Canadian women's coach Even Pellerud had only been in London a few hours when he sounded a warning about the eristic nature of soccer in the city.
The Norway native was troubled by the politics he found in the soccer community when he came here for the first time to conduct a coaching clinic and player evaluation session.
"They hide players. They don't want to showcase the players. There's no co-operation between clubs," he said three years ago.
Pellerud said the talent had to be celebrated and channelled properly in order for it to be developed. Collaboration was needed.
But was the fighting between London clubs something that may have contributed to its success on the provincial and national scenes?
Some would argue yes.
"I think it's the competition between (clubs) and the fact it's a community that's so proud of its soccer," said Eva Havaris, a product of the London system who went on to all-Canadian status and the top university player two years ago while at Western.
While most other districts across Ontario moved toward a one-club concept in the past 10 to 15 years to develop youth soccer, London was branching off into numerous groups.
The clubs competed with each other, taking note of the affiliation of players going on to full-ride scholarships and how many Ontario Cups were won by each organization, as examples. The club rivalries were producing results.
London's success -- particularly on the female side -- was being noticed by other communities. Still is.
Pat Clancy, coach of the Catholic Central girls who won the Ontario high school championship earlier this month, said in his travels throughout the province people will mention London as a soccer hotbed.
"The coaches . . . realize the London soccer program is really strong. They always comment on it," Clancy said.
Besides CCH, the Aquinas and Lucas girls' teams have also won provincial gold in the past five years.
Clancy said the co-operation between clubs and high schools has been good, with one exception. One club coach -- and he declined to name him -- wouldn't allow his players to participate in high school soccer.
"A lot of these kids want to play with their high school friends. They have to give a little bit. Lucas had a couple of kids who didn't play in the final (tournament) because of that. The girl on my team played. She knows how I felt."
Clancy, who also coaches boys' hockey, believes he's the beneficiary of some good coaching at the grassroots level. By the time they reach Clancy, the players already have great skills.
"About six or seven years ago . . . we were just starting to see the fruits in female soccer of some of the work that club teams do. Every year, it seems to get better," said Clancy, who had 45 girls who wanted to play on his team this year.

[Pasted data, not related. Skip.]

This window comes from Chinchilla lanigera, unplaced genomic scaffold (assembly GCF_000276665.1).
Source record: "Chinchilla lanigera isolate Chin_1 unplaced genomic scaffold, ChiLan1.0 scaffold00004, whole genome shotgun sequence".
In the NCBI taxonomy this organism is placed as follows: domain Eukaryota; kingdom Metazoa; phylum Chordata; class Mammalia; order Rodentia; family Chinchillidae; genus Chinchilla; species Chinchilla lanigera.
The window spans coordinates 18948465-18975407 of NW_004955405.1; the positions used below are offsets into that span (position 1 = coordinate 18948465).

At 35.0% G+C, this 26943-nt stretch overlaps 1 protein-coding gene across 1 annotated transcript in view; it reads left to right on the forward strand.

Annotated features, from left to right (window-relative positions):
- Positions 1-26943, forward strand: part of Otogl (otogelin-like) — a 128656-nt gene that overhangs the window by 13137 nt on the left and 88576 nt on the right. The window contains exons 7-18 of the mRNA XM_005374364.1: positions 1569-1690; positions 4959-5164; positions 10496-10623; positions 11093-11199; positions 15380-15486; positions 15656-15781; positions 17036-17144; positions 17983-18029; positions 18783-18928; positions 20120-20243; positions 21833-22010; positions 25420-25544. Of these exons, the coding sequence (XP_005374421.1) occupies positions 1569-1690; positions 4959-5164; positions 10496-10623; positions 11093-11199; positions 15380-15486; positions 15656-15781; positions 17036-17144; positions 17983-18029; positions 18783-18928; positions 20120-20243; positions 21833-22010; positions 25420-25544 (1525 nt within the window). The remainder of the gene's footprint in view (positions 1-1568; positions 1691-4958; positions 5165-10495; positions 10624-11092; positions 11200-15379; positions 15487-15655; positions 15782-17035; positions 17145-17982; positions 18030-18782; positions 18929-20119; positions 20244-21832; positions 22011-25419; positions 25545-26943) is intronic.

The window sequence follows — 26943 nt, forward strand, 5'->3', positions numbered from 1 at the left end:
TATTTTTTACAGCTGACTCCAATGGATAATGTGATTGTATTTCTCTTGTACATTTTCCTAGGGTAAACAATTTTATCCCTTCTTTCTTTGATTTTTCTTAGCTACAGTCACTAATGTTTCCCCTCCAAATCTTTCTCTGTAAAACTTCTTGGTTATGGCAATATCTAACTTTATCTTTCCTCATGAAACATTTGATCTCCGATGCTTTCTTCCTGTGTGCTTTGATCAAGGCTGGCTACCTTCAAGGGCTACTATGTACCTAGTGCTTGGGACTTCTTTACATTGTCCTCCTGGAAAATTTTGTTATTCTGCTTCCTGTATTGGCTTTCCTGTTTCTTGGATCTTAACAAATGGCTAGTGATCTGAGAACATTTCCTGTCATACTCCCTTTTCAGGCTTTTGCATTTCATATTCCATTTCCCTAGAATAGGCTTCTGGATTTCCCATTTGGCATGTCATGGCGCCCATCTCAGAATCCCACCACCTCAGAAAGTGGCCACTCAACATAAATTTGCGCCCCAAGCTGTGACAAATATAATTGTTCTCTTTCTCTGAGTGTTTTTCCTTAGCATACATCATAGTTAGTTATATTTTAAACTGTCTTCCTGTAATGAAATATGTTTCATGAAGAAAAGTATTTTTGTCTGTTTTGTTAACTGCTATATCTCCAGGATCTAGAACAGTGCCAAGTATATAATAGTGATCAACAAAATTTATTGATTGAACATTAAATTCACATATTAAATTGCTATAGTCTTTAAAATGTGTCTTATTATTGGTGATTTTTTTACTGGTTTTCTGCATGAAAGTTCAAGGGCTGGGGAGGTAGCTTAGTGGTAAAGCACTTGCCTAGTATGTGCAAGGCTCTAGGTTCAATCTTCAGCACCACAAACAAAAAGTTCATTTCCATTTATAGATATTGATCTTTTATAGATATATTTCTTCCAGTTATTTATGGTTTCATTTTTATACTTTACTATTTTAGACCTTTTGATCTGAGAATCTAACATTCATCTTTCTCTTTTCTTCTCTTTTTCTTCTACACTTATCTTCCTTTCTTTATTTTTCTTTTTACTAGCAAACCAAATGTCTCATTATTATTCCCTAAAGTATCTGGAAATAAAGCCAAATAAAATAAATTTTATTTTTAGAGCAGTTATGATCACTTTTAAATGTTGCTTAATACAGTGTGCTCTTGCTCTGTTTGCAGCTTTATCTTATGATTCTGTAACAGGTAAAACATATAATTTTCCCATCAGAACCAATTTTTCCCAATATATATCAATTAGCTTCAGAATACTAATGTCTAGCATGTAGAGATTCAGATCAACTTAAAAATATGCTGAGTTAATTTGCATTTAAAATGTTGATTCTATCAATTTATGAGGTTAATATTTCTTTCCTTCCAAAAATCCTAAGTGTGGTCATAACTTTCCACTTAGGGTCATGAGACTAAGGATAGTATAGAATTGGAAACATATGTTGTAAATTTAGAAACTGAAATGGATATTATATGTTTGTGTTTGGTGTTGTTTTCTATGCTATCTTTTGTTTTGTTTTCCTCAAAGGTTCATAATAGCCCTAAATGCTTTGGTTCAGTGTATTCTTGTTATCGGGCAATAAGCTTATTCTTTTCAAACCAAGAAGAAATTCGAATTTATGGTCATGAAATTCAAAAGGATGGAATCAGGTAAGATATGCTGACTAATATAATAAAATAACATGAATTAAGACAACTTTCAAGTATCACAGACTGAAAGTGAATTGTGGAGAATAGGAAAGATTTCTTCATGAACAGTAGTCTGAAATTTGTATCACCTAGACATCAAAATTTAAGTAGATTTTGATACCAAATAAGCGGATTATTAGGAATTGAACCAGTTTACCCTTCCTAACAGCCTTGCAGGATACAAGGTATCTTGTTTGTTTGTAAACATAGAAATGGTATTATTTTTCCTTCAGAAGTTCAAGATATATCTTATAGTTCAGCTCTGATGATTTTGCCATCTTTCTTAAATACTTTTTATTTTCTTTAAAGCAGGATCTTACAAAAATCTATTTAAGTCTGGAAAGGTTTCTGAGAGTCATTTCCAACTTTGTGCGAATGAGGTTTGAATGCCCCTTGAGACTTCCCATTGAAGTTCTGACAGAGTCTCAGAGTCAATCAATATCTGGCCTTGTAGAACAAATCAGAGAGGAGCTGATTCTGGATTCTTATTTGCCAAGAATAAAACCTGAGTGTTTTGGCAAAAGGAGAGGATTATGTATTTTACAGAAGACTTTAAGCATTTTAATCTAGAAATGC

In 2002, London enjoyed a feast of Ontario Cups, winning six provincial crowns (out of eight teams in the finals) in a year when a record 663 teams entered.
London tied the record for the most titles won by a city in one season. Four of the six teams were female.
"We're the heart of women's soccer in Ontario," declared Ryan Gauss, manager of the inaugural London City Selects women's team, competing in a provincial all-star tournament over three months.
"The right coaches were in place and the girls have the right attitude," Gauss said.
City is one of two elite female teams in the city competing in their first season. The other is the Gryphons of the U.S.-based W-League.
London United has an entry in the top rung of the Ontario Women's Soccer League and there's also the 30-year-old London and Area Women's Soccer League with many strong teams.
Ada Edwards, president of the women's league, fought hard in the early years to have LAWSL recognized and taken seriously. Her efforts have paid off and the league continues to add teams.
The number of females playing soccer in the region also continues to increase. There are about 60,000 players in the London region in registered and outlaw clubs, and about half are female.
Clubs that were formed as places for boys to play, in some cases, now have more girls teams.
Anthony Camacho, who started the London Forest United Club 10 years ago, has 12 female squads in his club and only one male side.
"We started with all boys' teams. The girls have taken over the club," he said.
Colin Linford, president of the Ontario Soccer Association, said the female game in London is still progressing and he feels there are more success stories to come.
"Things are still looking good," Linford said.
But Camacho said it's time to heed Pellerud's warning. London clubs need to start co-operating more to continue the city's success.
"I still think the best way to go is have everyone under one umbrella. Every club -- if you want to maintain the club scene -- has to feed the best players to that one top-level club that has the travel teams," Camacho said.
Havaris agrees: "When you're going for the Ontario Cup, you want the best players all on one team. We don't care what club people come from. We just want to play with the best players."
As other soccer centres continue to improve their programs, London needs to funnel top players to one team in each age division, they say.